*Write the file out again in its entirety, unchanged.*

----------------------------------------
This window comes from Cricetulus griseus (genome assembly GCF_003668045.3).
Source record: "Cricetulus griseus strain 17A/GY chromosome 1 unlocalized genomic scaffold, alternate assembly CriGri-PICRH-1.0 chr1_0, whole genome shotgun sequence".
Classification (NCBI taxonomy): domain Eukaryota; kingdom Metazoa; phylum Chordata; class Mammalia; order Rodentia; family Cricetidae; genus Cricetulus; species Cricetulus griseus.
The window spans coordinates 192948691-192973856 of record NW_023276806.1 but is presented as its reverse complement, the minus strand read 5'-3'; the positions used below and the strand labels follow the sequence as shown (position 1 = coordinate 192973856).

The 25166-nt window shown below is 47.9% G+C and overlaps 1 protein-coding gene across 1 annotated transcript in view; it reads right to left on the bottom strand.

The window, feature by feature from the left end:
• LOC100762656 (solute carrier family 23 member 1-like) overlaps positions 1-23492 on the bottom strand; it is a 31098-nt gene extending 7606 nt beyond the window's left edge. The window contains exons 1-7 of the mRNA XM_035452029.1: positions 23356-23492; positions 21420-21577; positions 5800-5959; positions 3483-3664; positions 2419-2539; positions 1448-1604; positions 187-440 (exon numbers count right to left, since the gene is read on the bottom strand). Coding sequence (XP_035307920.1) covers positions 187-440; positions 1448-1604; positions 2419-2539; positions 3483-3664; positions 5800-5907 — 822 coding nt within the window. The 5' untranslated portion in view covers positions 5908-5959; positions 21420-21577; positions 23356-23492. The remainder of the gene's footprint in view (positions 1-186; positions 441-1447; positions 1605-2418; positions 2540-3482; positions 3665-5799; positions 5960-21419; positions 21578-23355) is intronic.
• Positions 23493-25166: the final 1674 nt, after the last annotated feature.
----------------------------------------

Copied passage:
This window comes from Cricetulus griseus (genome assembly GCF_003668045.3).
Source record: "Cricetulus griseus strain 17A/GY chromosome 1 unlocalized genomic scaffold, alternate assembly CriGri-PICRH-1.0 chr1_0, whole genome shotgun sequence".
Classification (NCBI taxonomy): domain Eukaryota; kingdom Metazoa; phylum Chordata; class Mammalia; order Rodentia; family Cricetidae; genus Cricetulus; species Cricetulus griseus.
The window spans coordinates 192948691-192973856 of record NW_023276806.1 but is presented as its reverse complement, the minus strand read 5'-3'; the positions used below and the strand labels follow the sequence as shown (position 1 = coordinate 192973856).

The 25166-nt window shown below is 47.9% G+C and overlaps 1 protein-coding gene across 1 annotated transcript in view; it reads right to left on the bottom strand.

The window, feature by feature from the left end:
• LOC100762656 (solute carrier family 23 member 1-like) overlaps positions 1-23492 on the bottom strand; it is a 31098-nt gene extending 7606 nt beyond the window's left edge. The window contains exons 1-7 of the mRNA XM_035452029.1: positions 23356-23492; positions 21420-21577; positions 5800-5959; positions 3483-3664; positions 2419-2539; positions 1448-1604; positions 187-440 (exon numbers count right to left, since the gene is read on the bottom strand). Coding sequence (XP_035307920.1) covers positions 187-440; positions 1448-1604; positions 2419-2539; positions 3483-3664; positions 5800-5907 — 822 coding nt within the window. The 5' untranslated portion in view covers positions 5908-5959; positions 21420-21577; positions 23356-23492. The remainder of the gene's footprint in view (positions 1-186; positions 441-1447; positions 1605-2418; positions 2540-3482; positions 3665-5799; positions 5960-21419; positions 21578-23355) is intronic.
• Positions 23493-25166: the final 1674 nt, after the last annotated feature.